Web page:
SteakNShake writes "Once again professional astronomers are struggling to understand observations of the sun. ScienceDaily reports that a team from Saint Andrew's University announced that the sun's magnetic fields dominate the behavior of the corona via a mechanism dubbed the 'solar skeleton.' Computer models continue to be built to mimic the observed behavior of the sun in terms of magnetic fields but apparently the ball is still being dropped; no mention in the announcement is made of the electric fields that must be the cause of the observed magnetic fields. Also conspicuously absent from the press releases is the conclusion that the sun's corona is so-dominated by electric and magnetic fields because it is a plasma. In light of past and present research revealing the electrical nature of the universe, this kind of crippling ignorance among professional astrophysicists is astonishing."
Education

Is The Term Paper Dead? 444

Reader gyges writes in to tell us that the Washington Post has picked up a piece he wrote about cut-and-paste plagiarism: "Plagiarism today is heavily invested with morality surrounding intellectual honesty. That is laudable. But truly distinguishing plagiarism is a matter of intent. Did I mean to copy, was it accidental (a trick of memory), was it polygenesis[?] ... Young people today are simply too far ahead of anything schools might do to curb their recycling efforts. Beyond simply selling used term papers online, Web sites such as StudentofFortune.com allow students to post specific questions and pay for answers." The author argues that in the era we're entering, schools need to rely far less on term papers in assessing students.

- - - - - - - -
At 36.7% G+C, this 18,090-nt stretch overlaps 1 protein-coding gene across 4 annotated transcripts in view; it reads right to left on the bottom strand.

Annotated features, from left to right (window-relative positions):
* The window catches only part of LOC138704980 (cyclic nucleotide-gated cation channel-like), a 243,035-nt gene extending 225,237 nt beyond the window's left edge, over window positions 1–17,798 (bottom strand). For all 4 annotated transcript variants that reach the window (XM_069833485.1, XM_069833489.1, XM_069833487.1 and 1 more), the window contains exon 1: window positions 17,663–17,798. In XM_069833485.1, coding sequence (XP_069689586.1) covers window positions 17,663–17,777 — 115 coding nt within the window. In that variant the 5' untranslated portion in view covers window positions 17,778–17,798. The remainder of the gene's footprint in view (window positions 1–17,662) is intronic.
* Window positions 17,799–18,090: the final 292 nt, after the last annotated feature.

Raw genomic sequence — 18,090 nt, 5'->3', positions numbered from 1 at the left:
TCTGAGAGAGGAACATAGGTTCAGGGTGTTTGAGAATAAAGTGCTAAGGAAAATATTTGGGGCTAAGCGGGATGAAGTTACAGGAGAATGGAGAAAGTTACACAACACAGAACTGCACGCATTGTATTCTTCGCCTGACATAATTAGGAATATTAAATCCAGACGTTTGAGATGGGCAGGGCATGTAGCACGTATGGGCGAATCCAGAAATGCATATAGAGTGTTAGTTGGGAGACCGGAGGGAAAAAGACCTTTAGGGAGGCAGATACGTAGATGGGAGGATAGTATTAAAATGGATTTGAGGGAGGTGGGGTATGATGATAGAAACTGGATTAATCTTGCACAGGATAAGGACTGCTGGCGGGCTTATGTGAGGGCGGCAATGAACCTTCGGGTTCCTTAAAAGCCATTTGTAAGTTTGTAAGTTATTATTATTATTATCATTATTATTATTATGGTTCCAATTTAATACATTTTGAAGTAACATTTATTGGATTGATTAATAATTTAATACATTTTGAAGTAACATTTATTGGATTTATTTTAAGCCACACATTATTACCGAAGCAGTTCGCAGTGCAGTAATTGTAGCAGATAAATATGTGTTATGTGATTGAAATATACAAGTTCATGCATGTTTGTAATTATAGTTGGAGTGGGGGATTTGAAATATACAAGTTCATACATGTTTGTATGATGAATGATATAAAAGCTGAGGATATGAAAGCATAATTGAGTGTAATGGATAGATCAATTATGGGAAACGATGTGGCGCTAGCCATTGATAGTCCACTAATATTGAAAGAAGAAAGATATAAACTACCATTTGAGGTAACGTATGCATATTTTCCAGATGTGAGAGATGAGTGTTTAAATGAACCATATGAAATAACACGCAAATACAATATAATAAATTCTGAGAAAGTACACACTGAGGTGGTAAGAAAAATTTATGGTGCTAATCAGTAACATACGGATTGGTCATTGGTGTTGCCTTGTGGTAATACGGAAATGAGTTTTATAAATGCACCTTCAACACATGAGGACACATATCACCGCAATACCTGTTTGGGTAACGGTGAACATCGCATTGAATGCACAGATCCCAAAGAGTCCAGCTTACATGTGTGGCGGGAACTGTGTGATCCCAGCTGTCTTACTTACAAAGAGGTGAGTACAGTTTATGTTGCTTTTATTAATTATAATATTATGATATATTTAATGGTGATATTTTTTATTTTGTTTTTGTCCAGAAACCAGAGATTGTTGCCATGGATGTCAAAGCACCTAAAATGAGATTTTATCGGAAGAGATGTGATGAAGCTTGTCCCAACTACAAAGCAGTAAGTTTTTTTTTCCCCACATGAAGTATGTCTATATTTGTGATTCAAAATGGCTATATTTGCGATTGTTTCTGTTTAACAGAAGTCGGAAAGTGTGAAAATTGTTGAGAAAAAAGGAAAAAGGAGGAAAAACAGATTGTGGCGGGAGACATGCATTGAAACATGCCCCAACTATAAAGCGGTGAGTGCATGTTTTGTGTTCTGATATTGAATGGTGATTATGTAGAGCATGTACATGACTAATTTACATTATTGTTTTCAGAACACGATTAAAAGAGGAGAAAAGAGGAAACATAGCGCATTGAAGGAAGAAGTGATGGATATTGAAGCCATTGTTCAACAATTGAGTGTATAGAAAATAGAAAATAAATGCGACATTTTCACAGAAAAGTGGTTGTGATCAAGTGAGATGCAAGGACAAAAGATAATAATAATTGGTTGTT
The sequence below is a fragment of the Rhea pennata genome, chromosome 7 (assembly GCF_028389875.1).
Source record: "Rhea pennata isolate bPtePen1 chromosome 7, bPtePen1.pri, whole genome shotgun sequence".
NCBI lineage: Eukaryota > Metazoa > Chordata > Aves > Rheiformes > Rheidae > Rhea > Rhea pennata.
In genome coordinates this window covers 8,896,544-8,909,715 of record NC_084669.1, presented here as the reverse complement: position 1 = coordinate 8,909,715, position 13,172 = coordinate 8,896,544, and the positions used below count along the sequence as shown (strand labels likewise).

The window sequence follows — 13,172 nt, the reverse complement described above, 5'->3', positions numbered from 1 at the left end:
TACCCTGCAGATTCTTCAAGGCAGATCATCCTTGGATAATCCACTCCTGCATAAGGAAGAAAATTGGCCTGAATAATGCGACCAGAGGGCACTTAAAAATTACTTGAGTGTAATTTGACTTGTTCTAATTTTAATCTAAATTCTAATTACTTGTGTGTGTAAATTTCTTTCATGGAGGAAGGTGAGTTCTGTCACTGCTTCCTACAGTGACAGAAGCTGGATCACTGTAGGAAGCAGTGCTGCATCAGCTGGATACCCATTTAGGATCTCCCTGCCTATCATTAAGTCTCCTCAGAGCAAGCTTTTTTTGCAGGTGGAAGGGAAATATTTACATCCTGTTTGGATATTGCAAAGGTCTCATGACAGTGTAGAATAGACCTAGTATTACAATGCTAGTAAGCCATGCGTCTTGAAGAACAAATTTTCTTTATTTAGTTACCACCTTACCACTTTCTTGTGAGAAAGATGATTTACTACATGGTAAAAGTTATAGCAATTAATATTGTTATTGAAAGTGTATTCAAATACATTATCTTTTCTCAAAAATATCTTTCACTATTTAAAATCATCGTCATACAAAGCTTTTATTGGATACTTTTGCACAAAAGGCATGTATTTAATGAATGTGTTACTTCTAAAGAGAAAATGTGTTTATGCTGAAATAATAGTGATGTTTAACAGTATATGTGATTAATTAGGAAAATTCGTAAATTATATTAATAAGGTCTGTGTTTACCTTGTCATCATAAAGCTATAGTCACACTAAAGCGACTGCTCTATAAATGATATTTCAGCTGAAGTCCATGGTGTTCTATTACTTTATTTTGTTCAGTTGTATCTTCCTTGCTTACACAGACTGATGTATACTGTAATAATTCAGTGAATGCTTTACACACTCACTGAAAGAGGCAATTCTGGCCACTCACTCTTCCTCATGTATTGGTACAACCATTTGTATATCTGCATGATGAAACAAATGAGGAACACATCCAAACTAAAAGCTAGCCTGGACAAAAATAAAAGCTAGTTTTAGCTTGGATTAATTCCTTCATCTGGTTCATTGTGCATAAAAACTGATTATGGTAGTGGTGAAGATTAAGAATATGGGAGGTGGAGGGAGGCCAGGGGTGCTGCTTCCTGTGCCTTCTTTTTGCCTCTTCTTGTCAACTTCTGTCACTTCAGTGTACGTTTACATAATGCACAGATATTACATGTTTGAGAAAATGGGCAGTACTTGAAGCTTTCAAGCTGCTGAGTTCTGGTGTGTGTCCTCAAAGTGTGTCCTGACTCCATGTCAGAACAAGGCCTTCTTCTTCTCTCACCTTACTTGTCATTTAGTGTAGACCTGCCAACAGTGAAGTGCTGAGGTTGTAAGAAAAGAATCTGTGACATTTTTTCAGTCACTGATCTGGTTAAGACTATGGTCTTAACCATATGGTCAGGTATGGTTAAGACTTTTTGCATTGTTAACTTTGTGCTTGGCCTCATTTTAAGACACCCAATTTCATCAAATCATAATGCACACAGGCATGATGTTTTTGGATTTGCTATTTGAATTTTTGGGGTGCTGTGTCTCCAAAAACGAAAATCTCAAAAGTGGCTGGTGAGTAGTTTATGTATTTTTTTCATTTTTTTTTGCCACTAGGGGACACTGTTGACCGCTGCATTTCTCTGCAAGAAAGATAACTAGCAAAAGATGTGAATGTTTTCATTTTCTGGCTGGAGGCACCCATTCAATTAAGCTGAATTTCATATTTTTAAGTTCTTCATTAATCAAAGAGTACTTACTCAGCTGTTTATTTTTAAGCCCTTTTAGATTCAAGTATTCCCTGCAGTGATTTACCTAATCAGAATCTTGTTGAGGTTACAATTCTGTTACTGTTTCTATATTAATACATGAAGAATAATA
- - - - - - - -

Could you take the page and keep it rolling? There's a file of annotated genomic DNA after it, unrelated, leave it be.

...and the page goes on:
Music

University of Wisconsin-Madison Bucks RIAA 203

stephencrane informs us of an interesting development at UW Madison. The school, along with many others, has been sent "settlement letters" by the RIAA with instructions to forward them to particular students (or other university community members) that the RIAA believes guilty of illegal filesharing. The letters order the assumed filesharers to identify themselves and to pay for the content they are supposed to have "pirated." The university has sent a blanket letter to all students, reiterating the school's acceptable use policies, but has refused to forward individual letters without a valid subpoena. This lawyer's blog reproduces the letter. The campus newspaper has some coverage on the university's stance.
The Courts

P2P File Sharing Ruining Physical Piracy Business 192

TorrentFreak has a short post up talking with a former physical data pirate, who sold his wares in flea markets and made buckets of money in the 90s. By the end of the last decade, his money flow had dried up, and he places the blame squarely on the shoulders of P2P file sharing. "Tony is very clear about why his rags to riches story has gone back to rags again. 'File-sharing, P2P - call it what you like. When you asked a customer why he wasn't buying anything, 9 times out of 10 it was BitTorrent this, LimeWire that ...' P2P is a very powerful machine and although Tony could see that his operation was feeling its effects, he admits that he sat back and did nothing about it and consequently, his business has paid the ultimate price. Other industries affected by P2P should take note: Don't be a Tony. Overhaul your business model. Quickly." One would imagine overseas media sellers will have similar issues, as P2P networks become more common outside of the Western world.
Communications

Submission + - Apple and Cisco to share iPhone name